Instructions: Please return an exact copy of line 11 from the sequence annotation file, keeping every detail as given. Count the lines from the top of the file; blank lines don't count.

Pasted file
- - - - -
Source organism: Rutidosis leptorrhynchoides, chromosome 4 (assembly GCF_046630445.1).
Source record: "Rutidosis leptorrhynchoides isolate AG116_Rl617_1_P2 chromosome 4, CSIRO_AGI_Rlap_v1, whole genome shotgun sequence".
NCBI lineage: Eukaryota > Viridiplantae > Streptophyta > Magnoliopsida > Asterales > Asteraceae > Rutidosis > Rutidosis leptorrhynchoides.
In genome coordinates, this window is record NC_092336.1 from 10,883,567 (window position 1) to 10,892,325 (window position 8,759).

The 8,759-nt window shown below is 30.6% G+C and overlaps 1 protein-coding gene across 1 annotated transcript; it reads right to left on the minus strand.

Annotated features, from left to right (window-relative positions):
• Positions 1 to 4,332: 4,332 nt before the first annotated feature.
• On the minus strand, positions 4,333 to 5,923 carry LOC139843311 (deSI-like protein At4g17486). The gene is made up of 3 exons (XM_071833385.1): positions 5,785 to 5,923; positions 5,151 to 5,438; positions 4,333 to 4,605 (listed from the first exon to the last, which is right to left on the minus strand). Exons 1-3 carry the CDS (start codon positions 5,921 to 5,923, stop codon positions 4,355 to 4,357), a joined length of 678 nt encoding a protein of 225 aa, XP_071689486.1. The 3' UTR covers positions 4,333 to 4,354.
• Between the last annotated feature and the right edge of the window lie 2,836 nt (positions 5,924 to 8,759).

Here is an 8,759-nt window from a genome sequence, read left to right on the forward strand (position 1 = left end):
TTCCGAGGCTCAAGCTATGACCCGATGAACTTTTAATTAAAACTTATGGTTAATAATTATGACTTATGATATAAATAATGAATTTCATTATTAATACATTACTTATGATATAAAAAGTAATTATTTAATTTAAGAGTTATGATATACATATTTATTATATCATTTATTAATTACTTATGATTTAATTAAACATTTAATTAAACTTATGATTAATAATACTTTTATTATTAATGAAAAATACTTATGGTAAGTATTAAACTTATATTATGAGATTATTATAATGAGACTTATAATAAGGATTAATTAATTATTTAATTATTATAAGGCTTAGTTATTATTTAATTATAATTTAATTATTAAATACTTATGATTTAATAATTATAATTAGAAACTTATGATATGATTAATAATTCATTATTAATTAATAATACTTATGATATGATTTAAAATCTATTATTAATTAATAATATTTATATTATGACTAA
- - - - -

TTCCGAGGCTCAAGCTATGACCCGATGAACTTTTAATTAAAACTTATGGTTAATAATTATGACTTATGATATAAATAATGAATTTCATTATTAATACATTACTTATGATATAAAAAGTAATTATTTAATTTAAGAGTTATGATATACATATTTATTATATCATTTATTAATTACTTATGATTTAATTAAACATTTAATTAAACTTATGATTAATAATACTTTTATTATTAATGAAAAATACTTATGGTAAGTATTAAACTTATATTATGAGATTATTATAATGAGACTTATAATAAGGATTAATTAATTATTTAATTATTATAAGGCTTAGTTATTATTTAATTATAATTTAATTATTAAATACTTATGATTTAATAATTATAATTAGAAACTTATGATATGATTAATAATTCATTATTAATTAATAATACTTATGATATGATTTAAAATCTATTATTAATTAATAATATTTATATTATGACTAA